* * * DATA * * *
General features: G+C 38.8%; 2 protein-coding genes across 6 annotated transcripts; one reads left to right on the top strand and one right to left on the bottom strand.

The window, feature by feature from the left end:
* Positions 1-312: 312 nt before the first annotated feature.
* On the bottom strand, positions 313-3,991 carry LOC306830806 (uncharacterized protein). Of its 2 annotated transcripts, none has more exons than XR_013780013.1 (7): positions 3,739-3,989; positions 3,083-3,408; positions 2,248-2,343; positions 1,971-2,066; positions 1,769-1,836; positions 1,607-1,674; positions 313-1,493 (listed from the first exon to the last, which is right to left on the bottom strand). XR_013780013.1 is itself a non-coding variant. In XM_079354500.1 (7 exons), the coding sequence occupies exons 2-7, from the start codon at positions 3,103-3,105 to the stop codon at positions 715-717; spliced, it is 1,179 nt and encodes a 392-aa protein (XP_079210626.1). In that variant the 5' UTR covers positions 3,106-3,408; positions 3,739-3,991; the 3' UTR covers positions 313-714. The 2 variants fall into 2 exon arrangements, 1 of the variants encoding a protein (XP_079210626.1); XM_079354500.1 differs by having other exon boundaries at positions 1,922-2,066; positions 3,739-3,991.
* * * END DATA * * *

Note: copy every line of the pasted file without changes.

General features: G+C 38.8%; 2 protein-coding genes across 6 annotated transcripts; one reads left to right on the top strand and one right to left on the bottom strand.

The window, feature by feature from the left end:
* Positions 1-312: 312 nt before the first annotated feature.
* On the bottom strand, positions 313-3,991 carry LOC306830806 (uncharacterized protein). Of its 2 annotated transcripts, none has more exons than XR_013780013.1 (7): positions 3,739-3,989; positions 3,083-3,408; positions 2,248-2,343; positions 1,971-2,066; positions 1,769-1,836; positions 1,607-1,674; positions 313-1,493 (listed from the first exon to the last, which is right to left on the bottom strand). XR_013780013.1 is itself a non-coding variant. In XM_079354500.1 (7 exons), the coding sequence occupies exons 2-7, from the start codon at positions 3,103-3,105 to the stop codon at positions 715-717; spliced, it is 1,179 nt and encodes a 392-aa protein (XP_079210626.1). In that variant the 5' UTR covers positions 3,106-3,408; positions 3,739-3,991; the 3' UTR covers positions 313-714. The 2 variants fall into 2 exon arrangements, 1 of the variants encoding a protein (XP_079210626.1); XM_079354500.1 differs by having other exon boundaries at positions 1,922-2,066; positions 3,739-3,991.